Knowledge for teaching mathematics in a primary school: Perspectives of pre-service teachers.
Degree GrantorUniversity of Canterbury
Degree NameMaster of Teaching and Learning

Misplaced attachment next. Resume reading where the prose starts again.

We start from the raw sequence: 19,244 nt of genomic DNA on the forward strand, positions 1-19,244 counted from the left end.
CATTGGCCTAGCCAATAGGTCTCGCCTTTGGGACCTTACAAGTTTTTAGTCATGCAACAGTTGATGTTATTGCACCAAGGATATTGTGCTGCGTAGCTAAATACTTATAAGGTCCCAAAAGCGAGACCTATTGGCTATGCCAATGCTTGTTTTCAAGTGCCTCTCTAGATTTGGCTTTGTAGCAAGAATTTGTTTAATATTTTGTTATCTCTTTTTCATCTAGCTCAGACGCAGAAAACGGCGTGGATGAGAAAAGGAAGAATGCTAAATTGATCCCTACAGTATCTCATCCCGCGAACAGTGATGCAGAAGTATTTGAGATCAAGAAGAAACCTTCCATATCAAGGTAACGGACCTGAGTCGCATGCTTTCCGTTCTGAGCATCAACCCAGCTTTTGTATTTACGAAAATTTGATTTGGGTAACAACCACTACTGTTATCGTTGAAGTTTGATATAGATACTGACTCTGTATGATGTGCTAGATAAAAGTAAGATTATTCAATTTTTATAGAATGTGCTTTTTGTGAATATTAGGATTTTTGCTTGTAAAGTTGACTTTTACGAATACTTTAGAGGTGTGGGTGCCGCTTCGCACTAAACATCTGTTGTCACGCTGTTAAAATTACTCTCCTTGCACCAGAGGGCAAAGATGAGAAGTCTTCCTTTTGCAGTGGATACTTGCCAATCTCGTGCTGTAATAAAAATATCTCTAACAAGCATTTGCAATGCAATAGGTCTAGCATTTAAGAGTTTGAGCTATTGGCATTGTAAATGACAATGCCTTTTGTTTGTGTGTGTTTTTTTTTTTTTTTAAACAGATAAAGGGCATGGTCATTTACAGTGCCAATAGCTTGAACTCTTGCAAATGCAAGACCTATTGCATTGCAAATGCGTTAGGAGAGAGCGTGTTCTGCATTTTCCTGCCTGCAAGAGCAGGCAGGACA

Knowledge about how to teach remains a contentious issue in the preparation of final year pre-service teachers. This study, informed by the work of Shulman (1986) and Grossman (1990), examines knowledge for mathematics teaching by pre-service teachers. The context for this study was a mathematics education course, part of an Initial Teacher Education programme for primary teaching. Different categories of teacher knowledge distinguish between content knowledge and pedagogical content knowledge. There is considerable research about the knowledge needed for teaching mathematics from a teacher perspective, but limited research from a pre-service teacher perspective. This study focussed on knowledge that pre-service teachers develop and the processes they engaged in to construct knowledge for mathematics teaching. This is a qualitative and interpretive study, where participants were third year pre-service teachers. Data collection tools were questionnaires and focus group interviews. One interview made use of an artefact, a curriculum plan for mathematics, generated by the pre-service teachers as they participated in the mathematics education course. A thematic analysis approach was used to analyse the data and to inform an emerging theoretical framework. During this study, I developed a model that illustrates some important processes for pre-service teachers in a curriculum context. The Pre-service Teacher Development Model consists of three processes; recognising, reconceptualising and realising. These three processes illustrate how pre-service teachers develop knowledge about teaching mathematics in a primary school. The pre-service teachers identified the importance of mathematical curriculum and content knowledge in their preparation for teaching. This study also identified that the needs of pre-service teachers are unique. Whereas teachers with experience have a “privileged repertoire” of practices to draw on when teaching, pre-service teachers are beginning to develop this repertoire. This study serves to highlight the challenges for pre-service teachers as they prepare to transition to their first year of teaching.